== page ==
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Gerald Levin, R.I.P.

Gerald Levin, R.I.P.

This is the Eulogy I Gave for my Dad on May 28

I’d like to share a few memories with you about my dad, Gerry Levin.

Dad was an incredibly giving man. One evening, when I was a teenager we were eating dinner, fried chicken from Jim Dandy, a family favorite. As I was about to reach for the last piece, my Dad, who hadn’t see me looking at it fondly, picked it up and put it on his plate. When I sighed, he looked in my eyes, took it off his plate and put it on mine, with a smile. I looked at my mom and asked, “Why did he do that?” and she said “because your father loves you”.

Dad took me to sporting events although I knew that he really did not like sports. But he did it because he knew I enjoyed them.

Dad supported me in Boy Scouts, going on campouts and sleeping on the ground when he would have rather been in a bed. He made sure I had all the support and guidance so that I would become an Eagle Scout, and I know he would be proud that his grandson Adam became an Eagle. I’m sorry that Dad will miss Adam’s Eagle Scout Court of Honor next month.

Dad was a gifted musician and singer, playing piano into the evenings, singing and teaching us his favorite Broadway show tunes. He even got me to appreciate opera, a feat by any stretch of the imagination.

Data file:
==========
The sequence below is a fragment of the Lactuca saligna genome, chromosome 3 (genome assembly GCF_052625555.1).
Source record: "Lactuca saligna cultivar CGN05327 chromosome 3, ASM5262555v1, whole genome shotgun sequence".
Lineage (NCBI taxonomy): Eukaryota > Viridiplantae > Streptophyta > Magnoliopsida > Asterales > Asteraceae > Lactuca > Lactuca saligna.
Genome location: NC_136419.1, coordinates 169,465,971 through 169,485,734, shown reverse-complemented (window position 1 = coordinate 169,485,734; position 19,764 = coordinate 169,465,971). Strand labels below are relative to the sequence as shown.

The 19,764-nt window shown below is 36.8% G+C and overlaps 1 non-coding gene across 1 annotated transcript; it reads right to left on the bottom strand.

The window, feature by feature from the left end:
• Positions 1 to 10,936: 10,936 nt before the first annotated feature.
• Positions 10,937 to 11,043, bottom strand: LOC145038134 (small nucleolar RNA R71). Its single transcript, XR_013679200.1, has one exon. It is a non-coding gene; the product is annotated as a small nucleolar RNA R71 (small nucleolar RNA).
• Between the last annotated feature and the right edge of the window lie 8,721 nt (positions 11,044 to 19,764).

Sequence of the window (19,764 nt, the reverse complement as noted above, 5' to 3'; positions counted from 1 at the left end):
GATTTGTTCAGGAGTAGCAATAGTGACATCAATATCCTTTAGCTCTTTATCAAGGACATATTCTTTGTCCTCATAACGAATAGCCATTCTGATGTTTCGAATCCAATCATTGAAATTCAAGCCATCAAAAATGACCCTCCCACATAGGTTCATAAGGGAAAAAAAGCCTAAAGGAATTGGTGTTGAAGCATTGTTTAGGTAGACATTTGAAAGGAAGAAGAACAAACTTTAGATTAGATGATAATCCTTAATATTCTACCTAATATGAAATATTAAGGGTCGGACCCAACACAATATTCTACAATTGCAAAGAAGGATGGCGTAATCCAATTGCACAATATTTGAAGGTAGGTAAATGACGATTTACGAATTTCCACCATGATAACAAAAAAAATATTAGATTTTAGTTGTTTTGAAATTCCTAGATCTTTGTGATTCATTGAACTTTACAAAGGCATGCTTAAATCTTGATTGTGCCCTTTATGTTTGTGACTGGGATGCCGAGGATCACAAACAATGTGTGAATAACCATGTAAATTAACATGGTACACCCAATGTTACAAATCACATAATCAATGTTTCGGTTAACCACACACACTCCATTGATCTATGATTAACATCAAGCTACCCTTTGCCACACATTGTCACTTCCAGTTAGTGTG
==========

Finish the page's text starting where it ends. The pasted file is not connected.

Dad was incredibly creative. In fact, he invented his own language, which at one point he apparently convinced my mom was Russian. He was in fact kidding her, and much to his chagrin, at a social event, this came home to roost when I understand that some newly introduced friends tried to engage Dad in a conversation in Russian, because they had heard that he spoke the language.

It was my dad who got me interested in plants and gardening, perhaps the original impetus for what I pursue in my life’s work now, growing and propagating endangered species plants. I can remember at a very early age walking through our garden with Dad, sampling herbs he was growing, and learning from him that the flower petals from the guava tree are edible, and that the Liquidambar is one of the only trees in Southern California that produces beautiful fall foliage.

Dad motivated me to go to Harvard, and for many years, we enjoyed joining each other at the local Harvard Yale football game telecasts.

Dad was also an very caring doctor. He was always looking for ways to treat his patients with dignity and save them money while giving them the best medical care possible, and I know this because I worked in his office as a teenager. It was so much more important for him that a patient be well than what or whether they were paying him. Giving time at the Free Clinic and teaching interns and residents at UCLA was just as important to him as his medical practice.

Dad was the kind of person who did the right thing when no one else was watching. I remember him giving back change to a sales clerk who had given him too much, and she never would have known the difference. He would tell me that he had to look himself in the eye each morning when he shaved.

Dad realized that what mattered was not what he got, but what he gave. He measured his success not by what he earned, but by the people he was able to help.

My dad, Gerry Levin, lived a life that mattered and I want to thank each of you for coming to celebrate his life today.

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Gerald Levin, R.I.P.